If convicted, Thomas Blanton Jr., 62, could be sentenced to life in prison. Blanton has maintained that he was not involved in the Sept. 15, 1963, bombing of the Sixteenth Street Baptist Church.
About 100 prospective jurors were called. They were given written questionnaires before being questioned individually by prosecutors and defense attorneys. It is expected to take several days to choose a 12-member jury.
Blanton, who is white, was originally scheduled to be prosecuted with another white man, 71-year-old Bobby Cherry, but Circuit Judge James Garrett last week delayed Cherry's trial because of questions about his mental competency.
Prosecutors, including U.S. Attorney Doug Jones, Assistant U.S. attorney Robert Posey and Jefferson County Deputy District Attorney Jeff Wallace, plan to introduce as evidence audio recordings that were made using wiretaps ordered by former FBI Director J. Edgar Hoover.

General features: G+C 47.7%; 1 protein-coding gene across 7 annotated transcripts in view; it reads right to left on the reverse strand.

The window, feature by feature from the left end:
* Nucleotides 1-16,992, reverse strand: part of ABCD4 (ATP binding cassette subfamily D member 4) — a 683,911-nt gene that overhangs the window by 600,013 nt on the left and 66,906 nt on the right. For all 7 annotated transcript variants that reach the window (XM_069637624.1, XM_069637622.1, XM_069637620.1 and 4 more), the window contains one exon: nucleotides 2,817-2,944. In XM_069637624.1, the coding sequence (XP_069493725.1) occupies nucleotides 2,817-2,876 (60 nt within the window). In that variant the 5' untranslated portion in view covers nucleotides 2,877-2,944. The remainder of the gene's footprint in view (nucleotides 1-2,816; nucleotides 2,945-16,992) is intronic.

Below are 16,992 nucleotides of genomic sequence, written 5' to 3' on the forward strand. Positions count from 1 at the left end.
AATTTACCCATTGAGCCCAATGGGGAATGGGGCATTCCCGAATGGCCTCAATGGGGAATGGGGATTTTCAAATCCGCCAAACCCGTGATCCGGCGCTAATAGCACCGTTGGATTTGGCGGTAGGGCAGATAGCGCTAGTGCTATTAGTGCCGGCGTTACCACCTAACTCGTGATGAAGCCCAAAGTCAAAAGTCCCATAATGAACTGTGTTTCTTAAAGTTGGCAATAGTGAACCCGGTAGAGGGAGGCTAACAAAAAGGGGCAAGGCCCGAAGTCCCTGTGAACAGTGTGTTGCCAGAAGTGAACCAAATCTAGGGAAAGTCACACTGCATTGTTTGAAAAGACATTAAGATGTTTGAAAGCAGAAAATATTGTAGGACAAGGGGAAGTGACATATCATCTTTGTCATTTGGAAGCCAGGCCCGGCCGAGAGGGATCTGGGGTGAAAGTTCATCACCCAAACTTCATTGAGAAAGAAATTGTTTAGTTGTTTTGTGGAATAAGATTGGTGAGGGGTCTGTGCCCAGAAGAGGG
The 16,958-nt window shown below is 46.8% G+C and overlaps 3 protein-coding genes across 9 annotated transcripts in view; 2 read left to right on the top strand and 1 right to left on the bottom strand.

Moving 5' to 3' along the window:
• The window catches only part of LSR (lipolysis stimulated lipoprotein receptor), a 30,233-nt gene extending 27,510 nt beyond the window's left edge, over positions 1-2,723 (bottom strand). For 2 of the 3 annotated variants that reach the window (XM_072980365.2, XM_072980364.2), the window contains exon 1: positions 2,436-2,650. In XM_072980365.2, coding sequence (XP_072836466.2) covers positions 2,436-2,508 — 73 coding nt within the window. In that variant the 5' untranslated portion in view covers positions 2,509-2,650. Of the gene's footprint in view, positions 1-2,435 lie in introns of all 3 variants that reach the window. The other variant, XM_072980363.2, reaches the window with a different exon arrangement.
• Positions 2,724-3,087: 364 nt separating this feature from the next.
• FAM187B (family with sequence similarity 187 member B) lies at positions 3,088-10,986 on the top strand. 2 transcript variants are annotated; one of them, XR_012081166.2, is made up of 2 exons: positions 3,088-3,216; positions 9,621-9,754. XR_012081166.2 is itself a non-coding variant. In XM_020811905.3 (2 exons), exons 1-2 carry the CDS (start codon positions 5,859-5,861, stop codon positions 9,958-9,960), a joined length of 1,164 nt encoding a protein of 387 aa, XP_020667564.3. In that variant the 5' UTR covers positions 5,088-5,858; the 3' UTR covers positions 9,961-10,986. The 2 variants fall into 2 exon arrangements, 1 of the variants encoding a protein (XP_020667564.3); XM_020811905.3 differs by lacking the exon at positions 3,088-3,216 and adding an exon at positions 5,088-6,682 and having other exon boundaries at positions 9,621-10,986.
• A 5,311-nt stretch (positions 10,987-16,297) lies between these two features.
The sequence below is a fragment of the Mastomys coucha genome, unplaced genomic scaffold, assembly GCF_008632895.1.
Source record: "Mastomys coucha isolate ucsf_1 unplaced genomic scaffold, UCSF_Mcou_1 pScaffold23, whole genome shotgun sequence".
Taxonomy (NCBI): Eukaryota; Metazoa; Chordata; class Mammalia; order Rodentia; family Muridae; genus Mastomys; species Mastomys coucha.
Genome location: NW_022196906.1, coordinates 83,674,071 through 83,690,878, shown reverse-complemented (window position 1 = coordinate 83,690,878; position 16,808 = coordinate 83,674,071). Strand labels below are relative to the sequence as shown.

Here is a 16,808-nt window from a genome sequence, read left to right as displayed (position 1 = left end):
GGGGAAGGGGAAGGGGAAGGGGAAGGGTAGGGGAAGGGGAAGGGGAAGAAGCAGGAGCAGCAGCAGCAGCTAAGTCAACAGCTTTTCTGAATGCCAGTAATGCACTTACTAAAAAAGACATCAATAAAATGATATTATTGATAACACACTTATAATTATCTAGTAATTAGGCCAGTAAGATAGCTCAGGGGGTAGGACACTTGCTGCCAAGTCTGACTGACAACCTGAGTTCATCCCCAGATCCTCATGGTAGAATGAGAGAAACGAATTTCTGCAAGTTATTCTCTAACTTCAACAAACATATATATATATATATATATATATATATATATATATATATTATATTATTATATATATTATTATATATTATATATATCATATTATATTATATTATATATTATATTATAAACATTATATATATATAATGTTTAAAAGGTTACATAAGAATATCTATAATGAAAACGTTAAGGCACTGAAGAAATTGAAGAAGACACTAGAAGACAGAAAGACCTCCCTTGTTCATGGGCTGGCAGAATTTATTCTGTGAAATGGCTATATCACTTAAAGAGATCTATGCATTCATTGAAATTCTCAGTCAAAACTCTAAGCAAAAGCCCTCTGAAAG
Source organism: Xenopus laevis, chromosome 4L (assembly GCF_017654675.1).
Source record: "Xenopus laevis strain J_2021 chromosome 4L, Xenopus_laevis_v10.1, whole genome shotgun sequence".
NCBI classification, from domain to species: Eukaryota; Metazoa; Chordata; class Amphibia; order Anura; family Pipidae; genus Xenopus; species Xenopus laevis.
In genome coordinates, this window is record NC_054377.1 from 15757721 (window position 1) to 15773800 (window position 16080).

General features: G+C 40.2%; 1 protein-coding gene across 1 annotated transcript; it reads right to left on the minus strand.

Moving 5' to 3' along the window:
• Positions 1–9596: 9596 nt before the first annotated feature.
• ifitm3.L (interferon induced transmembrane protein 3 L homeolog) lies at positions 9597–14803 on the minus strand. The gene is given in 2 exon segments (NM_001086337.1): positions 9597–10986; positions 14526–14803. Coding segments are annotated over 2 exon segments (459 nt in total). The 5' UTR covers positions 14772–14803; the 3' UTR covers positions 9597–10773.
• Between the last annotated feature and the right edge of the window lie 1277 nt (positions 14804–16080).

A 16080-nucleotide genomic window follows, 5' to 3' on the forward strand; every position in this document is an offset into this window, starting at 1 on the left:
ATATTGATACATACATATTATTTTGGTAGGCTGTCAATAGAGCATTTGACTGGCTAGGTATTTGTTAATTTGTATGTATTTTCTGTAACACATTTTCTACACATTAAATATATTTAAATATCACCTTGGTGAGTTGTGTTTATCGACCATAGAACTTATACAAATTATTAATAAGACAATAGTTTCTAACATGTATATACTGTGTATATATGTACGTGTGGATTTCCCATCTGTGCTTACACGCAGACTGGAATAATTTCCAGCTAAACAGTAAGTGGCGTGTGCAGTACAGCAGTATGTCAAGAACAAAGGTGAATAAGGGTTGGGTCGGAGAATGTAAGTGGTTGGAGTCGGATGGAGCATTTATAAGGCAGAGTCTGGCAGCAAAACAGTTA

Blanton, whose father was a well-known racist at the time of the 1963 bombing, was trained in explosives while he was in the U.S. Marine Corps. He and Cherry were linked to a Klan splinter group that opposed integration.
The subject of the bombing was not mentioned during Easter Sunday services at the church in downtown Birmingham. A statement issued by the church said that justice would have come more quickly if four white girls had been killed in 1963.
"While a 38-year delay is not a real source of elation or encouragement, we do believe that it is never too late to do what is right," the statement said.
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